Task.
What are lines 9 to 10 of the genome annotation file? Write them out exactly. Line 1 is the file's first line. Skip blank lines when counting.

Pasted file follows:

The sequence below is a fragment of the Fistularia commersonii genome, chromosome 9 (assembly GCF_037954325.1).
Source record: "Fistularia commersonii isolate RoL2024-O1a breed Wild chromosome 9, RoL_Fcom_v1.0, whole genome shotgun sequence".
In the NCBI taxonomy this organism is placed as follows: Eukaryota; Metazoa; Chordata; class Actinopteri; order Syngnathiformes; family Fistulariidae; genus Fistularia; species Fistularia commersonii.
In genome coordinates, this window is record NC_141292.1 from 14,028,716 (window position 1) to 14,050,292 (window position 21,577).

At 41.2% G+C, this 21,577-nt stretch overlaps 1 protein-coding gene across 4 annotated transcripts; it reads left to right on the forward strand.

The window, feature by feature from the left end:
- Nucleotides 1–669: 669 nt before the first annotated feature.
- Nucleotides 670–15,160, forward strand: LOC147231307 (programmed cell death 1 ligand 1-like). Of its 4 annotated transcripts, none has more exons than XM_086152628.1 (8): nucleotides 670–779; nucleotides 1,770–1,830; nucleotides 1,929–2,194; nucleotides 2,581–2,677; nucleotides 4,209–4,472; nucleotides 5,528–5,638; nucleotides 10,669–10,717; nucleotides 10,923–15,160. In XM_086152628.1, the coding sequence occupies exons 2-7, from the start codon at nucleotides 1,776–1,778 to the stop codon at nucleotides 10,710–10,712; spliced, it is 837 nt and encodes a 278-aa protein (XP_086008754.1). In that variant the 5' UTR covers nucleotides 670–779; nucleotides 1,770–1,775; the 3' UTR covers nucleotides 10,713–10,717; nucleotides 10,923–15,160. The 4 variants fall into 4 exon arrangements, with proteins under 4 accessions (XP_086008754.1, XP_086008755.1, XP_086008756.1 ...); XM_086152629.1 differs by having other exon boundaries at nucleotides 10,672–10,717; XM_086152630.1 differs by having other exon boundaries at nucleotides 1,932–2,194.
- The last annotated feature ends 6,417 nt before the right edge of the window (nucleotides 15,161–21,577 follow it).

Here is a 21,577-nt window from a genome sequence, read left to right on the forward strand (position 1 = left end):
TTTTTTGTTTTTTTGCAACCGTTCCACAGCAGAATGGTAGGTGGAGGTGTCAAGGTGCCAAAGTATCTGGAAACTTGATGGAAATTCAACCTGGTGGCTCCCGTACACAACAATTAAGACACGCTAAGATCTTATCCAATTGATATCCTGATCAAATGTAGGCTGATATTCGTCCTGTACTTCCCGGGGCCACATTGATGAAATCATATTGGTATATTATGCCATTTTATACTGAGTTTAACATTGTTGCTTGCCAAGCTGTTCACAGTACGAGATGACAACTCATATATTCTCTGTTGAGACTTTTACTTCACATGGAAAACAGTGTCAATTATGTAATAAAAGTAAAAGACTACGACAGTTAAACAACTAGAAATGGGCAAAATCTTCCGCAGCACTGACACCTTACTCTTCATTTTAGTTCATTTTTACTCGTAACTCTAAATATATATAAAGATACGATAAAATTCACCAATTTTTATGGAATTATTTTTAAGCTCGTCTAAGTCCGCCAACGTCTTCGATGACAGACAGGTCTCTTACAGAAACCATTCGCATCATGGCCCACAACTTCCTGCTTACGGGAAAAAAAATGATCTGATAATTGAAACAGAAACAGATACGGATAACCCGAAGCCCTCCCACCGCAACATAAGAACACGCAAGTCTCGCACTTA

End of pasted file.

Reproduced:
- The last annotated feature ends 6,417 nt before the right edge of the window (nucleotides 15,161–21,577 follow it).

Here is a 21,577-nt window from a genome sequence, read left to right on the forward strand (position 1 = left end):